Time and weather restraints have led to this project’s postponement.
This item has been postponed to a future meeting.
Dixon noted that the commission had decided to hold off on creating a template for artist contracts until they were needed. Observing that the time has come, Dixon and Quiñones agreed to draft a contract template to run by the city solicitor and will report back to the commission at a future meeting.
Stephanie Borns asked to whom she should complain about the content of the Jenny Holzer exhibit, noting that she feels the violence described in the text is inappropriate in their current location across the street from a residential neighborhood in which many children live. Dixon referred Borns to Larry Smallwood, the curator of the project, noting that the museum did not submit a completed application for the project.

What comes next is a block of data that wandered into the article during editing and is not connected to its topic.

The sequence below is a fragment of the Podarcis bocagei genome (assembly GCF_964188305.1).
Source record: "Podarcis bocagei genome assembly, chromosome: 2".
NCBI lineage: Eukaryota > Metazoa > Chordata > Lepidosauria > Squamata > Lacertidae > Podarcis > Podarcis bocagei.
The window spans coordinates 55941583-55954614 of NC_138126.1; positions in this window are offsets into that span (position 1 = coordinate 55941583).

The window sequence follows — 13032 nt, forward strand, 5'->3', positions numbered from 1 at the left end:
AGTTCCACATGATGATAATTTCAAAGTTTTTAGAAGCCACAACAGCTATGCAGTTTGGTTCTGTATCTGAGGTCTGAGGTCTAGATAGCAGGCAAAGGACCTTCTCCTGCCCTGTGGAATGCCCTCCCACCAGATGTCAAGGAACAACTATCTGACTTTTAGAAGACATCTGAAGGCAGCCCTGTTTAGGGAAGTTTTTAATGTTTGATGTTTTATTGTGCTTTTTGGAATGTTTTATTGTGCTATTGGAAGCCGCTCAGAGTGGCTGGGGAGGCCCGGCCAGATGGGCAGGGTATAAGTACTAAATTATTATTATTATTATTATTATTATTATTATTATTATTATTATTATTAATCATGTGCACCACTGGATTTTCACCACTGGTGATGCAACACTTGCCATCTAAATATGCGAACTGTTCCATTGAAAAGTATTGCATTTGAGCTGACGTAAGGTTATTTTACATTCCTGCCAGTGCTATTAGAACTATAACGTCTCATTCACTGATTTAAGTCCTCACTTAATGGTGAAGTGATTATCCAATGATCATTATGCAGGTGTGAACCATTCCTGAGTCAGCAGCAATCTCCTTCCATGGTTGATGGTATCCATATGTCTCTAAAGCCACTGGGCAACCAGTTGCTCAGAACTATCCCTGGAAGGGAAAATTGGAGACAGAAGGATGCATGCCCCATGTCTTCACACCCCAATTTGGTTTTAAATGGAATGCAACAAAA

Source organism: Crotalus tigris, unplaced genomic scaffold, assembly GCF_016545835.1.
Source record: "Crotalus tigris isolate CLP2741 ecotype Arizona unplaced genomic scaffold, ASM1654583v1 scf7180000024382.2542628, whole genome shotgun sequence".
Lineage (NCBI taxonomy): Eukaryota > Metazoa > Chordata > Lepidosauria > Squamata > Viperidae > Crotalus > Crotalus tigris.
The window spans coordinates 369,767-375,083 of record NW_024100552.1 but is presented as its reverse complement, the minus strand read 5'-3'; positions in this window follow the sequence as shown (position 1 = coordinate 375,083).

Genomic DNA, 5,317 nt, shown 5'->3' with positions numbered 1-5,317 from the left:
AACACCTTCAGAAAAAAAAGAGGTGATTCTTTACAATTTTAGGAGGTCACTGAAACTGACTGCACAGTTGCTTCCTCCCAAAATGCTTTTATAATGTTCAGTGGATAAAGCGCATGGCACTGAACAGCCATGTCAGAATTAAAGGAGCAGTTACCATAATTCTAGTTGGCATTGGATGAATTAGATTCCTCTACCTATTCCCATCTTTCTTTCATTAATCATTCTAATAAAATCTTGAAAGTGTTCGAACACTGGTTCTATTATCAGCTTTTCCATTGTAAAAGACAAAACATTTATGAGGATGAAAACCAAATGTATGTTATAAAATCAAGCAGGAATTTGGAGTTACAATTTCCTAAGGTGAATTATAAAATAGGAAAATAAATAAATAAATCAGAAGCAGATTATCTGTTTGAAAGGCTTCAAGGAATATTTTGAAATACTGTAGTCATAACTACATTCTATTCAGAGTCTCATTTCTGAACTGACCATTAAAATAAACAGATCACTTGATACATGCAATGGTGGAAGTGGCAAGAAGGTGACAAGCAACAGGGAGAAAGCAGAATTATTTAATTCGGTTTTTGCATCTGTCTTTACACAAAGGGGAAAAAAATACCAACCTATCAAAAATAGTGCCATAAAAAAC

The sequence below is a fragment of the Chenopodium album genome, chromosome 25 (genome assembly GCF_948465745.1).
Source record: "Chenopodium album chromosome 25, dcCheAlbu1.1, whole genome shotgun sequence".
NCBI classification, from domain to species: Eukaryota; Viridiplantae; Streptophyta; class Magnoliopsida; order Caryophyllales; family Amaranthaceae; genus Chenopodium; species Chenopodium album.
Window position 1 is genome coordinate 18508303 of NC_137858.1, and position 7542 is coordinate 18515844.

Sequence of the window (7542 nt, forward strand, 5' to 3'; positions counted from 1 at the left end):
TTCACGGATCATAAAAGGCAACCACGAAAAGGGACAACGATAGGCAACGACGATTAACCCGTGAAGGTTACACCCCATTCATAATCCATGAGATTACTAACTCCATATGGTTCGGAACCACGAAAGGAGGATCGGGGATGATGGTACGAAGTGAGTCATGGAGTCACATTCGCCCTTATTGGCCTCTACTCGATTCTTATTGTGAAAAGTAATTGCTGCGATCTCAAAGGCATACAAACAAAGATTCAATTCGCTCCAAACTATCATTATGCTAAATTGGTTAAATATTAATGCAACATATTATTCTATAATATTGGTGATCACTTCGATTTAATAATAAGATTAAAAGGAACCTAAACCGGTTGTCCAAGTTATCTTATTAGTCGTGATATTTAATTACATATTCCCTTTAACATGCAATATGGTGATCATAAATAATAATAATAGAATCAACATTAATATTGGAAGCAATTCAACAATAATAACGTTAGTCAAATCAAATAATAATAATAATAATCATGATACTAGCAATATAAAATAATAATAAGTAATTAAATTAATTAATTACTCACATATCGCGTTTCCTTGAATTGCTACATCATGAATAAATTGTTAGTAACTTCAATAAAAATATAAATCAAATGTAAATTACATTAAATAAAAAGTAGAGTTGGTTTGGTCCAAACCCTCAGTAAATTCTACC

Future agenda items will include an update on the public forum regarding the Harmonic Bridge/Art About Town pillars project, an update from Manville regarding commission communication with MASS MoCA, a review of the revised application, a review of the contract template, and other items to be determined.
The next meeting of the Public Arts Commission will be held at 5:30p.m. on Thursday, June 29, 2017, at the Eclipse Mill.
With no other business to discuss, Manville moved to adjourn the meeting at 6:58p.m. Blackmer seconded. All voted in favor. None opposed.
Respectfully submitted,
Cynthia Quiñones, Secretary